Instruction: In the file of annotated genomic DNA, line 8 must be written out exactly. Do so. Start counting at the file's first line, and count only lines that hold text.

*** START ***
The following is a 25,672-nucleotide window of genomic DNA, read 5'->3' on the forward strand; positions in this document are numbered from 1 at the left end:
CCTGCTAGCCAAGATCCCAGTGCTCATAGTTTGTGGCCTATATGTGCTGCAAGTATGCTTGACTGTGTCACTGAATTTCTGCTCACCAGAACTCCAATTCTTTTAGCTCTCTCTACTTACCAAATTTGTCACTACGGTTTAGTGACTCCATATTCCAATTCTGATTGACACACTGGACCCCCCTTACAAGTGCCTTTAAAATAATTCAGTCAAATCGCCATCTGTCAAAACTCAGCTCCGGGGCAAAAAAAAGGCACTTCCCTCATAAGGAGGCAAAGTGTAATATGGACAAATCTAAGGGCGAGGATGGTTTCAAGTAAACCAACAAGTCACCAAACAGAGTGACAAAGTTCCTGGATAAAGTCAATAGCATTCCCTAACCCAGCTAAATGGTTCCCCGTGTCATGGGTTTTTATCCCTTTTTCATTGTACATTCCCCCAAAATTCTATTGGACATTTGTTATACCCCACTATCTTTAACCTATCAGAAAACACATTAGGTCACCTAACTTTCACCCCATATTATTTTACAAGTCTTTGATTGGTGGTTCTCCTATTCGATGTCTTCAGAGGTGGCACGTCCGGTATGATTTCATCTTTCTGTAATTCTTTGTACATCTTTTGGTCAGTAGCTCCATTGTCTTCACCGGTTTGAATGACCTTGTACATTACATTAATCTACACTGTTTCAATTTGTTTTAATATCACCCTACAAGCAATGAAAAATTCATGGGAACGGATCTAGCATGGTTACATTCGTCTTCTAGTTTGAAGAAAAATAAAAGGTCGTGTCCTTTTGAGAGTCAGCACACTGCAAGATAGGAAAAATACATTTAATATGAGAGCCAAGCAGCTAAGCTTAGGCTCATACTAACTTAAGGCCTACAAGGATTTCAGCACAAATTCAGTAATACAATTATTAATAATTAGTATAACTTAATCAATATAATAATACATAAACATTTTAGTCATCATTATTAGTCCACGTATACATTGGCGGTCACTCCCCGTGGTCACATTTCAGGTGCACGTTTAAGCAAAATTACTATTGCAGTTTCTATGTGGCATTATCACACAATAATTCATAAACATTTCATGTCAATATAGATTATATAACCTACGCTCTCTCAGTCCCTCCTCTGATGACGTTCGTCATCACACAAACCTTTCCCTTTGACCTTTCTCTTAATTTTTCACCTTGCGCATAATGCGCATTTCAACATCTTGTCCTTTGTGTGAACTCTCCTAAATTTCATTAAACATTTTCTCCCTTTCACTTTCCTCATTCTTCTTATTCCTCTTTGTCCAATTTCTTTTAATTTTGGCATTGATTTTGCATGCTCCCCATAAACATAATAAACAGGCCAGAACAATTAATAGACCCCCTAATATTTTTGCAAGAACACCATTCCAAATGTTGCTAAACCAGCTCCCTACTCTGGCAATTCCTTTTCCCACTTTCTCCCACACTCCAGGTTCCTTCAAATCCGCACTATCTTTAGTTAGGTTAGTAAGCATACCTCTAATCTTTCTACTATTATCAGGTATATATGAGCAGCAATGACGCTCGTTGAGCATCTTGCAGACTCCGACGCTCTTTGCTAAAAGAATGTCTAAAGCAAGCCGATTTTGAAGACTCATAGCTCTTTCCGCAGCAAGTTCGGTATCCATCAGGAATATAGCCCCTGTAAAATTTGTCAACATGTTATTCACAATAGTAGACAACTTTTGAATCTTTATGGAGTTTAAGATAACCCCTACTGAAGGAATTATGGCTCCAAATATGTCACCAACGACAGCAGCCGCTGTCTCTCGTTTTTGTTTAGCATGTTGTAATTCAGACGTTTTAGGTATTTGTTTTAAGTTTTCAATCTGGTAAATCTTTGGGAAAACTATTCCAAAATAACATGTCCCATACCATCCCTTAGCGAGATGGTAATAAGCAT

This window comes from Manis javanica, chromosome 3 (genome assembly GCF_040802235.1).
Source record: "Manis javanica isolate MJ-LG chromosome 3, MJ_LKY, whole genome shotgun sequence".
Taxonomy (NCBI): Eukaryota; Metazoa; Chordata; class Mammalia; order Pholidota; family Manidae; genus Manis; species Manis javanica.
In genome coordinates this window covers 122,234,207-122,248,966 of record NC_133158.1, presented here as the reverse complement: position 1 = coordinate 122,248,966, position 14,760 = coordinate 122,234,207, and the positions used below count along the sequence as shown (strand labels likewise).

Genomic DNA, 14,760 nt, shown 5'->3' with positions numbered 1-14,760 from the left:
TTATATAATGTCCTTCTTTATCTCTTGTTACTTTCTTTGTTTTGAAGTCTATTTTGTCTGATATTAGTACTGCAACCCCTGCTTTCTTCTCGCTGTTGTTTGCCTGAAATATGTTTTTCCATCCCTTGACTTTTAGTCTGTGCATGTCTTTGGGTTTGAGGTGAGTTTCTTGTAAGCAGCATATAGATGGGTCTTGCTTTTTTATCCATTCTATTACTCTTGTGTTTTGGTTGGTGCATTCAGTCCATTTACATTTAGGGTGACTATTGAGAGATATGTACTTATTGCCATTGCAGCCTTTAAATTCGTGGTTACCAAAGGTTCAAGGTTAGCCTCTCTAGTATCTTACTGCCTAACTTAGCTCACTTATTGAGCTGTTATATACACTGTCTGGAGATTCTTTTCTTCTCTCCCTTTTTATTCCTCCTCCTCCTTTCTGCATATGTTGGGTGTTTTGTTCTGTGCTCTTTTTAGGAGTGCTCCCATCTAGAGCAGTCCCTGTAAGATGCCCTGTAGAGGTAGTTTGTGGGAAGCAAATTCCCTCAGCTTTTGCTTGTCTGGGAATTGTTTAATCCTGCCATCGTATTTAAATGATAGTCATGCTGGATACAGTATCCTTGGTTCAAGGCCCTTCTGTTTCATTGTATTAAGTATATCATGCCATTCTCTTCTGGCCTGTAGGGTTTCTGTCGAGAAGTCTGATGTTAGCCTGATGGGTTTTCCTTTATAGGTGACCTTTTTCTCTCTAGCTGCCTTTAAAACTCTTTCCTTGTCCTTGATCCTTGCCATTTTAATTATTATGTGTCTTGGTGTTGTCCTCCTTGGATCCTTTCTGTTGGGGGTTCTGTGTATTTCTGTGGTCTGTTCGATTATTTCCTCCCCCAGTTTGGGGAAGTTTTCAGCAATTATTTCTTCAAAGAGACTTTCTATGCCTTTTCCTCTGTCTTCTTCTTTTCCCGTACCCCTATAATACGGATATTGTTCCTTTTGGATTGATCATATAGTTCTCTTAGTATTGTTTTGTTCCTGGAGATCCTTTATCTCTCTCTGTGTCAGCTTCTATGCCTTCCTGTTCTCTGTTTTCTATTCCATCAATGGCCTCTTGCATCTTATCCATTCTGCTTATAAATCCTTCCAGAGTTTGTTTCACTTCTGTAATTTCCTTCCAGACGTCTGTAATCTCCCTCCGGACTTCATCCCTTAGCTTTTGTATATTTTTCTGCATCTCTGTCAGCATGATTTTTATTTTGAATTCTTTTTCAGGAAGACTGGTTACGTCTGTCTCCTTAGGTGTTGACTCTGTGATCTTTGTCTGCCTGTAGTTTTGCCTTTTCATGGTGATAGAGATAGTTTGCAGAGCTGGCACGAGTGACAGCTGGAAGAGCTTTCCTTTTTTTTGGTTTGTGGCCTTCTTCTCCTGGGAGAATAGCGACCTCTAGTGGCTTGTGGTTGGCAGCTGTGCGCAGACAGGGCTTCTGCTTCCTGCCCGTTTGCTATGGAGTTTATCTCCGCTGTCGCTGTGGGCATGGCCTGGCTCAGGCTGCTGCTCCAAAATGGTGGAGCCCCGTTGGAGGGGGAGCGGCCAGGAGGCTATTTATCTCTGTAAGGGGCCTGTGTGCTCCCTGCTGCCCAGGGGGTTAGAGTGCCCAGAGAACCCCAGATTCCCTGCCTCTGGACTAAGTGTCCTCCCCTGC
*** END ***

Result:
TTATATAATGTCCTTCTTTATCTCTTGTTACTTTCTTTGTTTTGAAGTCTATTTTGTCTGATATTAGTACTGCAACCCCTGCTTTCTTCTCGCTGTTGTTTGCCTGAAATATGTTTTTCCATCCCTTGACTTTTAGTCTGTGCATGTCTTTGGGTTTGAGGTGAGTTTCTTGTAAGCAGCATATAGATGGGTCTTGCTTTTTTATCCATTCTATTACTCTTGTGTTTTGGTTGGTGCATTCAGTCCATTTACATTTAGGGTGACTATTGAGAGATATGTACTTATTGCCATTGCAGCCTTTAAATTCGTGGTTACCAAAGGTTCAAGGTTAGCCTCTCTAGTATCTTACTGCCTAACTTAGCTCACTTATTGAGCTGTTATATACACTGTCTGGAGATTCTTTTCTTCTCTCCCTTTTTATTCCTCCTCCTCCTTTCTGCATATGTTGGGTGTTTTGTTCTGTGCTCTTTTTAGGAGTGCTCCCATCTAGAGCAGTCCCTGTAAGATGCCCTGTAGAGGTAGTTTGTGGGAAGCAAATTCCCTCAGCTTTTGCTTGTCTGGGAATTGTTTAATCCTGCCATCGTATTTAAATGATAGTCATGCTGGATACAGTATCCTTGGTTCAAGGCCCTTCTGTTTCATTGTATTAAGTATATCATGCCATTCTCTTCTGGCCTGTAGGGTTTCTGTCGAGAAGTCTGATGTTAGCCTGATGGGTTTTCCTTTATAGGTGACCTTTTTCTCTCTAGCTGCCTTTAAAACTCTTTCCTTGTCCTTGATCCTTGCCATTTTAATTATTATGTGTCTTGGTGTTGTCCTCCTTGGATCCTTTCTGTTGGGGGTTCTGTGTATTTCTGTGGTCTGTTCGATTATTTCCTCCCCCAGTTTGGGGAAGTTTTCAGCAATTATTTCTTCAAAGAGACTTTCTATGCCTTTTCCTCTGTCTTCTTCTTTTCCCGTACCCCTATAATACGGATATTGTTCCTTTTGGATTGATCATATAGTTCTCTTAGTATTGTTTTGTTCCTGGAGATCCTTTATCTCTCTCTGTGTCAGCTTCTATGCCTTCCTGTTCTCTGTTTTCTATTCCATCAATGGCCTCTTGCATCTTATCCATTCTGCTTATAAATCCTTCCAGAGTTTGTTTCACTTCTGTAATTTCCTTCCAGACGTCTGTAATCTCCCTCCGGACTTCATCCCTTAGCTTTTGTATATTTTTCTGCATCTCTGTCAGCATGATTTTTATTTTGAATTCTTTTTCAGGAAGACTGGTTACGTCTGTCTCCTTAGGTGTTGACTCTGTGATCTTTGTCTGCCTGTAGTTTTGCCTTTTCATGGTGATAGAGATAGTTTGCAGAGCTGGCACGAGTGACAGCTGGAAGAGCTTTCCTTTTTTTTGGTTTGTGGCCTTCTTCTCCTGGGAGAATAGCGACCTCTAGTGGCTTGTGGTTGGCAGCTGTGCGCAGACAGGGCTTCTGCTTCCTGCCCGTTTGCTATGGAGTTTATCTCCGCTGTCGCTGTGGGCATGGCCTGGCTCAGGCTGCTGCTCCAAAATGGTGGAGCCCCGTTGGAGGGGGAGCGGCCAGGAGGCTATTTATCTCTGTAAGGGGCCTGTGTGCTCCCTGCTGCCCAGGGGGTTAGAGTGCCCAGAGAACCCCAGATTCCCTGCCTCTGGACTAAGTGTCCTCCCCTGC